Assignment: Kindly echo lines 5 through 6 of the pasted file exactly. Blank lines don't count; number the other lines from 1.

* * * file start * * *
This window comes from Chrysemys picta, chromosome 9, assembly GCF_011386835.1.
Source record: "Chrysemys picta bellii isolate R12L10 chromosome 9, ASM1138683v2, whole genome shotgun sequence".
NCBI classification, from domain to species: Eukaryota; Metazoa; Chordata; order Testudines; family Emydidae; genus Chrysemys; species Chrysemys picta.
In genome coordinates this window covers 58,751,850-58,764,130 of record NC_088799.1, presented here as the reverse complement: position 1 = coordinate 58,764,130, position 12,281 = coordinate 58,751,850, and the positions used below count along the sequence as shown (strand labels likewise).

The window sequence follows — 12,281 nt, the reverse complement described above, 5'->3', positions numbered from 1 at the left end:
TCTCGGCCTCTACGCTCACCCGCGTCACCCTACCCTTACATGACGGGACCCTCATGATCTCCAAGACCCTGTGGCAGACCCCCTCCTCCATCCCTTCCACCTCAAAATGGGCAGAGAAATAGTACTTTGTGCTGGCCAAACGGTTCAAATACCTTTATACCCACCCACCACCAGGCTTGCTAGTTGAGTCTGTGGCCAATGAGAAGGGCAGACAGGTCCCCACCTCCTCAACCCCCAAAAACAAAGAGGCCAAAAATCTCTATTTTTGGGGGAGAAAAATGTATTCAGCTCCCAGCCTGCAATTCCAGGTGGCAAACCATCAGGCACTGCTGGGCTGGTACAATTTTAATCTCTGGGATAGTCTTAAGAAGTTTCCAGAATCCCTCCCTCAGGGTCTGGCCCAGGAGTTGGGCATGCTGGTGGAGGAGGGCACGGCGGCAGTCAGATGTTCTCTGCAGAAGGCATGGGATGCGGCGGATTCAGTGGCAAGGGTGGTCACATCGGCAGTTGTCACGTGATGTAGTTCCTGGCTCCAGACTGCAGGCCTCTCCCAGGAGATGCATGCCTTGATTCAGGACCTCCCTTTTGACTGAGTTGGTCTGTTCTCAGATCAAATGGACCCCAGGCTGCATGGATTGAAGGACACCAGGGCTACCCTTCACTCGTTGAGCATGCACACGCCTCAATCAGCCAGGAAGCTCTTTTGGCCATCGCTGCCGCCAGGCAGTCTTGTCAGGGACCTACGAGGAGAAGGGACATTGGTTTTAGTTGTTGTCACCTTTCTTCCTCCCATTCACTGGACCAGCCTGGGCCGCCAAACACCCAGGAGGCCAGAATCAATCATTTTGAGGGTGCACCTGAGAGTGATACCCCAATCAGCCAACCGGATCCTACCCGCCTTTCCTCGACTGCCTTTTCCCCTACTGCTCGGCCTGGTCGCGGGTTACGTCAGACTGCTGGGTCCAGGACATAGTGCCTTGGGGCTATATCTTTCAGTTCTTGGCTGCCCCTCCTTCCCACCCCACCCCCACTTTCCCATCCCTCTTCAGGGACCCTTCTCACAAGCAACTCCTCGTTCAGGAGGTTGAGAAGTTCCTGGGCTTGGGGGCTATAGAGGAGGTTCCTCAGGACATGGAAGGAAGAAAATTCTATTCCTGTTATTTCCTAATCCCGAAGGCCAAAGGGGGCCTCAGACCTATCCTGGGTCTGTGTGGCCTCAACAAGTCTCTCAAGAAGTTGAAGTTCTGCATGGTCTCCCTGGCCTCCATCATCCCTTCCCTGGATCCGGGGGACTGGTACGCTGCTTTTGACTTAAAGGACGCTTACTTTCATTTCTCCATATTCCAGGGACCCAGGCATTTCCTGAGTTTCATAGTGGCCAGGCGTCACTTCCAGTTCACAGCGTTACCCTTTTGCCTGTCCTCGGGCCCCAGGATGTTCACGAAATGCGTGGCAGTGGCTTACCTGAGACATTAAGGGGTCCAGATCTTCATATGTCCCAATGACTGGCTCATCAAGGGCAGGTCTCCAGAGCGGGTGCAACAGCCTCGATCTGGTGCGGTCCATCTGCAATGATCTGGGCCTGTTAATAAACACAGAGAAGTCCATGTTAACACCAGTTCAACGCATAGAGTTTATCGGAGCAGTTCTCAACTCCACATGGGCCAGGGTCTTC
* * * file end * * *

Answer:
The window sequence follows — 12,281 nt, the reverse complement described above, 5'->3', positions numbered from 1 at the left end:
TCTCGGCCTCTACGCTCACCCGCGTCACCCTACCCTTACATGACGGGACCCTCATGATCTCCAAGACCCTGTGGCAGACCCCCTCCTCCATCCCTTCCACCTCAAAATGGGCAGAGAAATAGTACTTTGTGCTGGCCAAACGGTTCAAATACCTTTATACCCACCCACCACCAGGCTTGCTAGTTGAGTCTGTGGCCAATGAGAAGGGCAGACAGGTCCCCACCTCCTCAACCCCCAAAAACAAAGAGGCCAAAAATCTCTATTTTTGGGGGAGAAAAATGTATTCAGCTCCCAGCCTGCAATTCCAGGTGGCAAACCATCAGGCACTGCTGGGCTGGTACAATTTTAATCTCTGGGATAGTCTTAAGAAGTTTCCAGAATCCCTCCCTCAGGGTCTGGCCCAGGAGTTGGGCATGCTGGTGGAGGAGGGCACGGCGGCAGTCAGATGTTCTCTGCAGAAGGCATGGGATGCGGCGGATTCAGTGGCAAGGGTGGTCACATCGGCAGTTGTCACGTGATGTAGTTCCTGGCTCCAGACTGCAGGCCTCTCCCAGGAGATGCATGCCTTGATTCAGGACCTCCCTTTTGACTGAGTTGGTCTGTTCTCAGATCAAATGGACCCCAGGCTGCATGGATTGAAGGACACCAGGGCTACCCTTCACTCGTTGAGCATGCACACGCCTCAATCAGCCAGGAAGCTCTTTTGGCCATCGCTGCCGCCAGGCAGTCTTGTCAGGGACCTACGAGGAGAAGGGACATTGGTTTTAGTTGTTGTCACCTTTCTTCCTCCCATTCACTGGACCAGCCTGGGCCGCCAAACACCCAGGAGGCCAGAATCAATCATTTTGAGGGTGCACCTGAGAGTGATACCCCAATCAGCCAACCGGATCCTACCCGCCTTTCCTCGACTGCCTTTTCCCCTACTGCTCGGCCTGGTCGCGGGTTACGTCAGACTGCTGGGTCCAGGACATAGTGCCTTGGGGCTATATCTTTCAGTTCTTGGCTGCCCCTCCTTCCCACCCCACCCCCACTTTCCCATCCCTCTTCAGGGACCCTTCTCACAAGCAACTCCTCGTTCAGGAGGTTGAGAAGTTCCTGGGCTTGGGGGCTATAGAGGAGGTTCCTCAGGACATGGAAGGAAGAAAATTCTATTCCTGTTATTTCCTAATCCCGAAGGCCAAAGGGGGCCTCAGACCTATCCTGGGTCTGTGTGGCCTCAACAAGTCTCTCAAGAAGTTGAAGTTCTGCATGGTCTCCCTGGCCTCCATCATCCCTTCCCTGGATCCGGGGGACTGGTACGCTGCTTTTGACTTAAAGGACGCTTACTTTCATTTCTCCATATTCCAGGGACCCAGGCATTTCCTGAGTTTCATAGTGGCCAGGCGTCACTTCCAGTTCACAGCGTTACCCTTTTGCCTGTCCTCGGGCCCCAGGATGTTCACGAAATGCGTGGCAGTGGCTTACCTGAGACATTAAGGGGTCCAGATCTTCATATGTCCCAATGACTGGCTCATCAAGGGCAGGTCTCCAGAGCGGGTGCAACAGCCTCGATCTGGTGCGGTCCATCTGCAATGATCTGGGCCTGTTAATAAACACAGAGAAGTCCATGTTAACACCAGTTCAACGCATAGAGTTTATCGGAGCAGTTCTCAACTCCACATGGGCCAGGGTCTTC